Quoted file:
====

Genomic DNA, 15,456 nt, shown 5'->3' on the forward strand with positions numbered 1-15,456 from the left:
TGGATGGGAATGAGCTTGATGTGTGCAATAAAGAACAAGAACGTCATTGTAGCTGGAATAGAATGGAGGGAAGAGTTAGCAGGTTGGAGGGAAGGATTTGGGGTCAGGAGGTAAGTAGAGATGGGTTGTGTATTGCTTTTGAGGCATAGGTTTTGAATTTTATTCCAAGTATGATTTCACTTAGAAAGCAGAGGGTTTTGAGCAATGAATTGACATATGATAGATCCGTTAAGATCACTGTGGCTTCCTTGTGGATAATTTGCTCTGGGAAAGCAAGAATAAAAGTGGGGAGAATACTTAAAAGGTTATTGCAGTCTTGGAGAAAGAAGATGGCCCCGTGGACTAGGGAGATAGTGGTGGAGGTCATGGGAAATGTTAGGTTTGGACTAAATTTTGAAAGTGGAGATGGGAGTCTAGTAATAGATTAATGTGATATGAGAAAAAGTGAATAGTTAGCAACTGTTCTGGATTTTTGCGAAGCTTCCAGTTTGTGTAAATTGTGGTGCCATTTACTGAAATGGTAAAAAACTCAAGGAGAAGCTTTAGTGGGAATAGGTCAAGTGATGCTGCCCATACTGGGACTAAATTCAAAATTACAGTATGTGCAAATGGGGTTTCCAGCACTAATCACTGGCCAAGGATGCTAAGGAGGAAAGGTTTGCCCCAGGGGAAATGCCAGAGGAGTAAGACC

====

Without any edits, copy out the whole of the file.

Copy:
Genomic DNA, 15,456 nt, shown 5'->3' on the forward strand with positions numbered 1-15,456 from the left:
TGGATGGGAATGAGCTTGATGTGTGCAATAAAGAACAAGAACGTCATTGTAGCTGGAATAGAATGGAGGGAAGAGTTAGCAGGTTGGAGGGAAGGATTTGGGGTCAGGAGGTAAGTAGAGATGGGTTGTGTATTGCTTTTGAGGCATAGGTTTTGAATTTTATTCCAAGTATGATTTCACTTAGAAAGCAGAGGGTTTTGAGCAATGAATTGACATATGATAGATCCGTTAAGATCACTGTGGCTTCCTTGTGGATAATTTGCTCTGGGAAAGCAAGAATAAAAGTGGGGAGAATACTTAAAAGGTTATTGCAGTCTTGGAGAAAGAAGATGGCCCCGTGGACTAGGGAGATAGTGGTGGAGGTCATGGGAAATGTTAGGTTTGGACTAAATTTTGAAAGTGGAGATGGGAGTCTAGTAATAGATTAATGTGATATGAGAAAAAGTGAATAGTTAGCAACTGTTCTGGATTTTTGCGAAGCTTCCAGTTTGTGTAAATTGTGGTGCCATTTACTGAAATGGTAAAAAACTCAAGGAGAAGCTTTAGTGGGAATAGGTCAAGTGATGCTGCCCATACTGGGACTAAATTCAAAATTACAGTATGTGCAAATGGGGTTTCCAGCACTAATCACTGGCCAAGGATGCTAAGGAGGAAAGGTTTGCCCCAGGGGAAATGCCAGAGGAGTAAGACC